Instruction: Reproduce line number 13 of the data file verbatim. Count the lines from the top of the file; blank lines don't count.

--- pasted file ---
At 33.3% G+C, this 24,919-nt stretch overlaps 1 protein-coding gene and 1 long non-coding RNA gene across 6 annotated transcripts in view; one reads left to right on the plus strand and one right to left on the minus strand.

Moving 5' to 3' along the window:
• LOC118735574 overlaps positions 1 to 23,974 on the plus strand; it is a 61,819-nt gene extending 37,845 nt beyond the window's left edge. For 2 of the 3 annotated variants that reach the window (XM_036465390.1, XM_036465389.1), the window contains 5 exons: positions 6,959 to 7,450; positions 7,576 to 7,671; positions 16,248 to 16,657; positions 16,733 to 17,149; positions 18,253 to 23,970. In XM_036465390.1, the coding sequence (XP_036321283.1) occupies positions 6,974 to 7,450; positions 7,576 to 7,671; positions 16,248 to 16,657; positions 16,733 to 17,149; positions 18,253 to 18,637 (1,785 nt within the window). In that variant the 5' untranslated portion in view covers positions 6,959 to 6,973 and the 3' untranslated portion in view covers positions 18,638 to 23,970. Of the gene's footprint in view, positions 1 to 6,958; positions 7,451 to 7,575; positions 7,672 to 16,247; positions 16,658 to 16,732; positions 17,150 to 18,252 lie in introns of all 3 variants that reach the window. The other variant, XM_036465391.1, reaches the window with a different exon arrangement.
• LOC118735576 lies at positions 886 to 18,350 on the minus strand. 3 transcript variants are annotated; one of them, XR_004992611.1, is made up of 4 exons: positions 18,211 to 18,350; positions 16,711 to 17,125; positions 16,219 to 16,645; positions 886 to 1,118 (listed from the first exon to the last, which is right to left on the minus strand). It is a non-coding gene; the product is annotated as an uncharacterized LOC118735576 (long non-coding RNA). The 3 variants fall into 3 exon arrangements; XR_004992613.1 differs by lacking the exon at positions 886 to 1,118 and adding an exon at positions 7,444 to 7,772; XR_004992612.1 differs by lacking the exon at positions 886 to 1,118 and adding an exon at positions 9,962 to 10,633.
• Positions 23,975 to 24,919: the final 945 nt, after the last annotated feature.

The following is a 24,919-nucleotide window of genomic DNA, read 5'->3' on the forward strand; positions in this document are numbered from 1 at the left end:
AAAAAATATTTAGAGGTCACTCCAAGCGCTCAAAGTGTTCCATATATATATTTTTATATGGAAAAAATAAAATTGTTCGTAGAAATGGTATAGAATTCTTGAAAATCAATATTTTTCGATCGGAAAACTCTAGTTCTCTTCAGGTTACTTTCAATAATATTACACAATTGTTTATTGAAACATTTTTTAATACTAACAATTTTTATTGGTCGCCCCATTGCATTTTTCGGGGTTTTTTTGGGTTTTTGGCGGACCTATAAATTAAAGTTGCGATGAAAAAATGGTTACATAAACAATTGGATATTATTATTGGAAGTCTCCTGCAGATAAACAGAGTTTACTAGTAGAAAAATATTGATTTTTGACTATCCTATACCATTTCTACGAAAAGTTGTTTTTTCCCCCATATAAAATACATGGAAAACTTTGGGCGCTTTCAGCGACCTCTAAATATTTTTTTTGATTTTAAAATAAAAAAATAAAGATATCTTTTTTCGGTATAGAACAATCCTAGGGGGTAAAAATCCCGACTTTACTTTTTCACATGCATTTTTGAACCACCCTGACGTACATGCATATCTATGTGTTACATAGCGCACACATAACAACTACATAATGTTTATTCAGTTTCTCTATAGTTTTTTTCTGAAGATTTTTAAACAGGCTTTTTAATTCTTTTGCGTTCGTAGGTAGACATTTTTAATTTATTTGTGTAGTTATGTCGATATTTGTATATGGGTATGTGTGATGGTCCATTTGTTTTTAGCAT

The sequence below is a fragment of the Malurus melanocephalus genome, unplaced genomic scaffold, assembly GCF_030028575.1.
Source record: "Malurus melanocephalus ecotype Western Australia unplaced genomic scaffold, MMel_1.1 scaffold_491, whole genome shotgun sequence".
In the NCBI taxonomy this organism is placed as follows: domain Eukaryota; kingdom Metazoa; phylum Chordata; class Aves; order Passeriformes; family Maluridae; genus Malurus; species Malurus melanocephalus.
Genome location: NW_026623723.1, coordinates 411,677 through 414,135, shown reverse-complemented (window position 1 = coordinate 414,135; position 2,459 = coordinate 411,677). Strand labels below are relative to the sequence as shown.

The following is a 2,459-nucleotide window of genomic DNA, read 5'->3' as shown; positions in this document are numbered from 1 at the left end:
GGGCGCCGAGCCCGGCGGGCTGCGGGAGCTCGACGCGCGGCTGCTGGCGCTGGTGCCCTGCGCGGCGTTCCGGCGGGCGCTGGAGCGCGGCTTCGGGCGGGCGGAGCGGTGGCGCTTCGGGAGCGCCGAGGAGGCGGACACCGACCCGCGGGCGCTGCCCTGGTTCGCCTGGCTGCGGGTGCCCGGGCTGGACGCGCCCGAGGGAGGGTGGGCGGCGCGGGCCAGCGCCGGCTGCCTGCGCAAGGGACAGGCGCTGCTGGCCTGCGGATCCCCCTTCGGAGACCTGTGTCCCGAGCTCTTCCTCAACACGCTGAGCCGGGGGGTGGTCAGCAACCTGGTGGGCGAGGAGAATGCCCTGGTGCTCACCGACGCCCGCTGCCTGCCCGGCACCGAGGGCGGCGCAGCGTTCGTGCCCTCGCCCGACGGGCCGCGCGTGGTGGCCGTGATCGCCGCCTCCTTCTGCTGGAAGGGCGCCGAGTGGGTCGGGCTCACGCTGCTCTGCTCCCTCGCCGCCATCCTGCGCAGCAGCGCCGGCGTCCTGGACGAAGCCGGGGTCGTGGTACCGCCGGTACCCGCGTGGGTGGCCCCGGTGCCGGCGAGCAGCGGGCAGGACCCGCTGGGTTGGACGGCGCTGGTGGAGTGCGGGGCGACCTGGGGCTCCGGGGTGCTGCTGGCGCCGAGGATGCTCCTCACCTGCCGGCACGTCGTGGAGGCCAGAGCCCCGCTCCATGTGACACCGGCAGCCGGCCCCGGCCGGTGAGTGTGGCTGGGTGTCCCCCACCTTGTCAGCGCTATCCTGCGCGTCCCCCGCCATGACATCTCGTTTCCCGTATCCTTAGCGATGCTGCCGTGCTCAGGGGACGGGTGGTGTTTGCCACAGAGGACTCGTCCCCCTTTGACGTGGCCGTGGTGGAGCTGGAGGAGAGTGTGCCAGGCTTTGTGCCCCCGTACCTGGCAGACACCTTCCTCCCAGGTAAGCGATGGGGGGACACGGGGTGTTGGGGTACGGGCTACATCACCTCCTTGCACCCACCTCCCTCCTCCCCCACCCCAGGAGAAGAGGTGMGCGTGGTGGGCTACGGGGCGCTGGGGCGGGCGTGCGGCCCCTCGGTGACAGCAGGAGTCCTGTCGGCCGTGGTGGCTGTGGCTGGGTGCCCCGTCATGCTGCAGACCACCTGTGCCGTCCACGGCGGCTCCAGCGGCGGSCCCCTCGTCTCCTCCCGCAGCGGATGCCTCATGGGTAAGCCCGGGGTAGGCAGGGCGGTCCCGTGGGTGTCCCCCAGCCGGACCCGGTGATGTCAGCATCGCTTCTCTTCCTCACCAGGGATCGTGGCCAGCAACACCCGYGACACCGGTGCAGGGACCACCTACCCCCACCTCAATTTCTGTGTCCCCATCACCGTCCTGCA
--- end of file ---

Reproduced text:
GGGCGCCGAGCCCGGCGGGCTGCGGGAGCTCGACGCGCGGCTGCTGGCGCTGGTGCCCTGCGCGGCGTTCCGGCGGGCGCTGGAGCGCGGCTTCGGGCGGGCGGAGCGGTGGCGCTTCGGGAGCGCCGAGGAGGCGGACACCGACCCGCGGGCGCTGCCCTGGTTCGCCTGGCTGCGGGTGCCCGGGCTGGACGCGCCCGAGGGAGGGTGGGCGGCGCGGGCCAGCGCCGGCTGCCTGCGCAAGGGACAGGCGCTGCTGGCCTGCGGATCCCCCTTCGGAGACCTGTGTCCCGAGCTCTTCCTCAACACGCTGAGCCGGGGGGTGGTCAGCAACCTGGTGGGCGAGGAGAATGCCCTGGTGCTCACCGACGCCCGCTGCCTGCCCGGCACCGAGGGCGGCGCAGCGTTCGTGCCCTCGCCCGACGGGCCGCGCGTGGTGGCCGTGATCGCCGCCTCCTTCTGCTGGAAGGGCGCCGAGTGGGTCGGGCTCACGCTGCTCTGCTCCCTCGCCGCCATCCTGCGCAGCAGCGCCGGCGTCCTGGACGAAGCCGGGGTCGTGGTACCGCCGGTACCCGCGTGGGTGGCCCCGGTGCCGGCGAGCAGCGGGCAGGACCCGCTGGGTTGGACGGCGCTGGTGGAGTGCGGGGCGACCTGGGGCTCCGGGGTGCTGCTGGCGCCGAGGATGCTCCTCACCTGCCGGCACGTCGTGGAGGCCAGAGCCCCGCTCCATGTGACACCGGCAGCCGGCCCCGGCCGGTGAGTGTGGCTGGGTGTCCCCCACCTTGTCAGCGCTATCCTGCGCGTCCCCCGCCATGACATCTCGTTTCCCGTATCCTTAGCGATGCTGCCGTGCTCAGGGGACGGGTGGTGTTTGCCACAGAGGACTCGTCCCCCTTTGACGTGGCCGTGGTGGAGCTGGAGGAGAGTGTGCCAGGCTTTGTGCCCCCGTACCTGGCAGACACCTTCCTCCCAGGTAAGCGATGGGGGGACACGGGGTGTTGGGGTACGGGCTACATCACCTCCTTGCACCCACCTCCCTCCTCCCCCACCCCAGGAGAAGAGGTGMGCGTGGTGGGCTACGGGGCGCTGGGGCGGGCGTGCGGCCCCTCGGTGACAGCAGGAGTCCTGTCGGCCGTGGTGGCTGTGGCTGGGTGCCCCGTCATGCTGCAGACCACCTGTGCCGTCCACGGCGGCTCCAGCGGCGGSCCCCTCGTCTCCTCCCGCAGCGGATGCCTCATGGGTAAGCCCGGGGTAGGCAGGGCGGTCCCGTGGGTGTCCCCCAGCCGGACCCGGTGATGTCAGCATCGCTTCTCTTCCTCACCAGGGATCGTGGCCAGCAACACCCGYGACACCGGTGCAGGGACCACCTACCCCCACCTCAATTTCTGTGTCCCCATCACCGTCCTGCA